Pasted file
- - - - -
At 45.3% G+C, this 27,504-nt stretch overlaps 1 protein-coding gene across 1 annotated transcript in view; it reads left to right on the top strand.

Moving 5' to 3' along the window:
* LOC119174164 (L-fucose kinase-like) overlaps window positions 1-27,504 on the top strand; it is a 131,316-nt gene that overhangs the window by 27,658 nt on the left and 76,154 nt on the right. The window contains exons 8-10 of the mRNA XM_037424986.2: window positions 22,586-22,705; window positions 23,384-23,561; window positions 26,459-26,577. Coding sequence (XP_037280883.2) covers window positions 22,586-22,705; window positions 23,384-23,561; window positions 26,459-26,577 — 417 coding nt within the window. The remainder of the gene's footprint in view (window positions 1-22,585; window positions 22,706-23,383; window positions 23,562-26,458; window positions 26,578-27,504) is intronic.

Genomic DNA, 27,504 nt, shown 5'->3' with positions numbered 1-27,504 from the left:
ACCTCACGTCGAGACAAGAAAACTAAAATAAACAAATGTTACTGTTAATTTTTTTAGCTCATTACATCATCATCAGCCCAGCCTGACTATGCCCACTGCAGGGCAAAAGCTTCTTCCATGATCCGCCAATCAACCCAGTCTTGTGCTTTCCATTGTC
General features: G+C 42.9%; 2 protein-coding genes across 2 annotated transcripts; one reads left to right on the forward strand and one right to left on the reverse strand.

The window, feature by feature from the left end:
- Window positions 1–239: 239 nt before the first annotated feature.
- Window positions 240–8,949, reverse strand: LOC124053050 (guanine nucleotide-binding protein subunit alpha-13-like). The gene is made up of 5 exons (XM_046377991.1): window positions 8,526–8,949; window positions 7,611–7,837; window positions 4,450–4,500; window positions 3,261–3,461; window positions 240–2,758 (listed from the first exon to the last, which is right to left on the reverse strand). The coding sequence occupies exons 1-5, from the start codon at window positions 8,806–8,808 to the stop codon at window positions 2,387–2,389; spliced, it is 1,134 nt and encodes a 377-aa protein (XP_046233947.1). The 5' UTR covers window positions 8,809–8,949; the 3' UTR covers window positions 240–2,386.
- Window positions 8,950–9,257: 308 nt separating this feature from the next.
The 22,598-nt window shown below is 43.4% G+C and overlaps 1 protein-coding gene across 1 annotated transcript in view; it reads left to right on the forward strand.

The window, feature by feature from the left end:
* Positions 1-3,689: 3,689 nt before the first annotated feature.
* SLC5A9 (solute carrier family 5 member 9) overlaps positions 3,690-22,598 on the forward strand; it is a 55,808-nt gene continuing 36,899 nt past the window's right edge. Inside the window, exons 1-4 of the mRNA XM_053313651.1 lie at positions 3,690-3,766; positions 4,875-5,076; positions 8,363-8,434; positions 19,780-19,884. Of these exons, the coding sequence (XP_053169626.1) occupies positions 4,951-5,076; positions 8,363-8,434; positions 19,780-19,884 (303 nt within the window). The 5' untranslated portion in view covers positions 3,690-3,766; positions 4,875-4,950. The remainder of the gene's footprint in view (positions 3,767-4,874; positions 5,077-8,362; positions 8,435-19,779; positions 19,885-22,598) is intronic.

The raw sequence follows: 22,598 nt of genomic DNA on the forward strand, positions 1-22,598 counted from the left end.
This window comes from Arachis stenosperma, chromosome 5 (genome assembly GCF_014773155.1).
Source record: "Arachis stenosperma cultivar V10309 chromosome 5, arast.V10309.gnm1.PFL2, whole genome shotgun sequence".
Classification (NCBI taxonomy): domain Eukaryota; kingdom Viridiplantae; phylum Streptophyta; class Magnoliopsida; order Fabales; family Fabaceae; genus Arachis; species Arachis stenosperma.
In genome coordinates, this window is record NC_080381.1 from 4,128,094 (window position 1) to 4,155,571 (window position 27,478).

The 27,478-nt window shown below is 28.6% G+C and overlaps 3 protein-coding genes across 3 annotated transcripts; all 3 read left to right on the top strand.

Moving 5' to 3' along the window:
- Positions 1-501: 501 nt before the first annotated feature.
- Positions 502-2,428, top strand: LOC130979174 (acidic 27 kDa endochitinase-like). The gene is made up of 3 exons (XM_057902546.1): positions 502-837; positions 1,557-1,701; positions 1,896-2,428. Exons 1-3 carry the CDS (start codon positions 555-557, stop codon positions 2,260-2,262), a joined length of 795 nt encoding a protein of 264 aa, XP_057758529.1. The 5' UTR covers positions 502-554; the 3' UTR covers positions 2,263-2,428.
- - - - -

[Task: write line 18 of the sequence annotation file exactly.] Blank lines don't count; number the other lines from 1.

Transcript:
Classification (NCBI taxonomy): domain Eukaryota; kingdom Viridiplantae; phylum Streptophyta; class Magnoliopsida; order Fabales; family Fabaceae; genus Arachis; species Arachis stenosperma.